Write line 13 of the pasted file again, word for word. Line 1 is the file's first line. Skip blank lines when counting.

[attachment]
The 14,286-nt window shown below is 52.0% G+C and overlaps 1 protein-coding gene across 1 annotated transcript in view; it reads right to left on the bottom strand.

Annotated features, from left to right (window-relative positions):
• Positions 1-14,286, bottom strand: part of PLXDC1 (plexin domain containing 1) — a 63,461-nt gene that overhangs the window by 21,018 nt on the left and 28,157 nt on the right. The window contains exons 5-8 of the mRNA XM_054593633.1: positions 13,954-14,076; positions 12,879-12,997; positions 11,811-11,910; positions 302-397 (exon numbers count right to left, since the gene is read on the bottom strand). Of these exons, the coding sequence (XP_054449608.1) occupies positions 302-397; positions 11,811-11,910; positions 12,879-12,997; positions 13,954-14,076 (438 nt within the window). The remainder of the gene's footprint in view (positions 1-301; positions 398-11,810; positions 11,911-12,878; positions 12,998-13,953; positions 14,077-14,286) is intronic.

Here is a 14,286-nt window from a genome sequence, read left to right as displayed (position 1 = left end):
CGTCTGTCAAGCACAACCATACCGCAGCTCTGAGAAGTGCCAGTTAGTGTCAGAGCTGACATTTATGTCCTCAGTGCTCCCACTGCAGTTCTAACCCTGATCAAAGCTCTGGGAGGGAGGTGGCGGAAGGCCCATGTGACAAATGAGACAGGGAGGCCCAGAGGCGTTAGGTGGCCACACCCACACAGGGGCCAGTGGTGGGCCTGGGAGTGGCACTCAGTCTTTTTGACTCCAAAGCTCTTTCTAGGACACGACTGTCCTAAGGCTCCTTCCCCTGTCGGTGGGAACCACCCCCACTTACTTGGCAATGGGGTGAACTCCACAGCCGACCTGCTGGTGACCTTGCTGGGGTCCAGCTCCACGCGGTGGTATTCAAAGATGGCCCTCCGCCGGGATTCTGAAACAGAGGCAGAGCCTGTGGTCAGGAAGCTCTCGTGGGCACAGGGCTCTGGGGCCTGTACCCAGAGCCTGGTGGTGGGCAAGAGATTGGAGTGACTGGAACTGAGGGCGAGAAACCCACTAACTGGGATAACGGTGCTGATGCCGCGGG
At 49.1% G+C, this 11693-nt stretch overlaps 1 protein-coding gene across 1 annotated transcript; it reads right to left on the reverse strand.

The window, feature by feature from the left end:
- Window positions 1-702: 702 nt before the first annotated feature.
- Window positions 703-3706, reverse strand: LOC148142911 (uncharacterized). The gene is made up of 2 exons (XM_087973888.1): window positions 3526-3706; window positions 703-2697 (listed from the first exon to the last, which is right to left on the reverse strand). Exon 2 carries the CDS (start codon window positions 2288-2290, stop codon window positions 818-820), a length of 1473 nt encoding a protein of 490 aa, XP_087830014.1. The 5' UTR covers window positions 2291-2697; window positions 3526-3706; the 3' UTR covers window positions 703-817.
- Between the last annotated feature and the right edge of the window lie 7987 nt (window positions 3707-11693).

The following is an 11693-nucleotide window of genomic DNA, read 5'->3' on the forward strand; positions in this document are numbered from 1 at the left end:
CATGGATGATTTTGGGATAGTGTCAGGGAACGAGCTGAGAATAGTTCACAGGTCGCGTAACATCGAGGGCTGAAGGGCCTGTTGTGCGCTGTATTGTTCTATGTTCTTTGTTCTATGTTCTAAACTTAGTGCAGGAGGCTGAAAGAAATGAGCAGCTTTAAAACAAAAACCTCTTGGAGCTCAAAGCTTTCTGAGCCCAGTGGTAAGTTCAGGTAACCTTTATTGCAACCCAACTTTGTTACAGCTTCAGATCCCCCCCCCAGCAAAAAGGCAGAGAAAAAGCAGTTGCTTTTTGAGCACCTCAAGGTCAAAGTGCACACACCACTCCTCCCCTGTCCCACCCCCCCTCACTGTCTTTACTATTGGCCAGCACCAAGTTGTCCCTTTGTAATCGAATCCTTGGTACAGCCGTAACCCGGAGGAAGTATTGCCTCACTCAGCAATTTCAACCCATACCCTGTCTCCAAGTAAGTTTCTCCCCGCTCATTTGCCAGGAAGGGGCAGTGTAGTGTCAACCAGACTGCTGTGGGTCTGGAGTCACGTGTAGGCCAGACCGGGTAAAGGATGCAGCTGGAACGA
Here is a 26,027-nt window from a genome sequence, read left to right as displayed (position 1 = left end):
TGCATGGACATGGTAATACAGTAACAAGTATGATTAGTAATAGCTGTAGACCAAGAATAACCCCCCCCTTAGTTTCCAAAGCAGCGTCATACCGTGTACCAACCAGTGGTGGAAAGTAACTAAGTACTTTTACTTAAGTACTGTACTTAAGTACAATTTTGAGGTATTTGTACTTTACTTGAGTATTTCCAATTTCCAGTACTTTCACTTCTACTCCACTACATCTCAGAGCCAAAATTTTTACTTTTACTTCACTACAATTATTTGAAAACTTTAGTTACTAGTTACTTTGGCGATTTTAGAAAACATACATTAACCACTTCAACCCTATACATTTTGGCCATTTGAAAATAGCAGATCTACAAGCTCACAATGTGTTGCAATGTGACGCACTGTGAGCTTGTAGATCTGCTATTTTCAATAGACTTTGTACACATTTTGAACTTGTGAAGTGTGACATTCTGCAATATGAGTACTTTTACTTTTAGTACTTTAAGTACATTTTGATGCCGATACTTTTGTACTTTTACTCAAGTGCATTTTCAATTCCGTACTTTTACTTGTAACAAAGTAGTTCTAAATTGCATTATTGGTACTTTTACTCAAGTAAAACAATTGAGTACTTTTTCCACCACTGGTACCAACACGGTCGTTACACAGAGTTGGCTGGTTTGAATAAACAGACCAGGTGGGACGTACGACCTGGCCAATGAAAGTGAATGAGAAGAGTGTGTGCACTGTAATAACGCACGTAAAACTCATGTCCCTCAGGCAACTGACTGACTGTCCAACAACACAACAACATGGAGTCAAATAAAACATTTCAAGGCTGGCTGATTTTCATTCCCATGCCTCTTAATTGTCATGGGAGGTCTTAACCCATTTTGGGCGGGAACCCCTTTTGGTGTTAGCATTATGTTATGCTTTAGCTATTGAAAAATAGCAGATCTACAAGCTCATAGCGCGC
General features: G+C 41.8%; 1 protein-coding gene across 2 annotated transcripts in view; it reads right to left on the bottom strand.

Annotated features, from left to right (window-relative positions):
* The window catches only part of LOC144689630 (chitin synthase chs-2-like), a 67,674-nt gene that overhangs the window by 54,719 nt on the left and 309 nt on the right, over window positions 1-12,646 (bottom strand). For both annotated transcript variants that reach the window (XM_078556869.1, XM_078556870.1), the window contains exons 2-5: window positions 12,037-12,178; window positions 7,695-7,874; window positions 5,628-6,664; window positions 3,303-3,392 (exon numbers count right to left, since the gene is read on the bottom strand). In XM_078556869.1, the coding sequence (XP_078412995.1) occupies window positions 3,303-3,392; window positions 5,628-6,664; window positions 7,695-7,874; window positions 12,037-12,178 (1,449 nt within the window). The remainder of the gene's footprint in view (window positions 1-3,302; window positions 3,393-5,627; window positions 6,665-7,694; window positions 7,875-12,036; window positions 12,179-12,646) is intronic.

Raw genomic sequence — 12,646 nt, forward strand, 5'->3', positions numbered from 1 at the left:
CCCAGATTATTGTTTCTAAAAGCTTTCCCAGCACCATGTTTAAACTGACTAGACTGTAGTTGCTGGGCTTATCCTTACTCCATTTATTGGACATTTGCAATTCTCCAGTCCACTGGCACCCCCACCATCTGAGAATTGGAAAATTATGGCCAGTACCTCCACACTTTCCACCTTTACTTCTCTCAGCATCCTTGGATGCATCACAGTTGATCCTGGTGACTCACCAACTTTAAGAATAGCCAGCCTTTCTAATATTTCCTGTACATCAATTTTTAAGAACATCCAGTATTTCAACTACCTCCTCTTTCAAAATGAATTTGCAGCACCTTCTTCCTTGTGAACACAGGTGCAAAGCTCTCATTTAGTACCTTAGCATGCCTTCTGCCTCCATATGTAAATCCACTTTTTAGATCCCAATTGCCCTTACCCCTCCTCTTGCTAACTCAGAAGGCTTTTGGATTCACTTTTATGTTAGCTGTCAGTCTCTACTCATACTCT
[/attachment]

Here is a 26,027-nt window from a genome sequence, read left to right as displayed (position 1 = left end):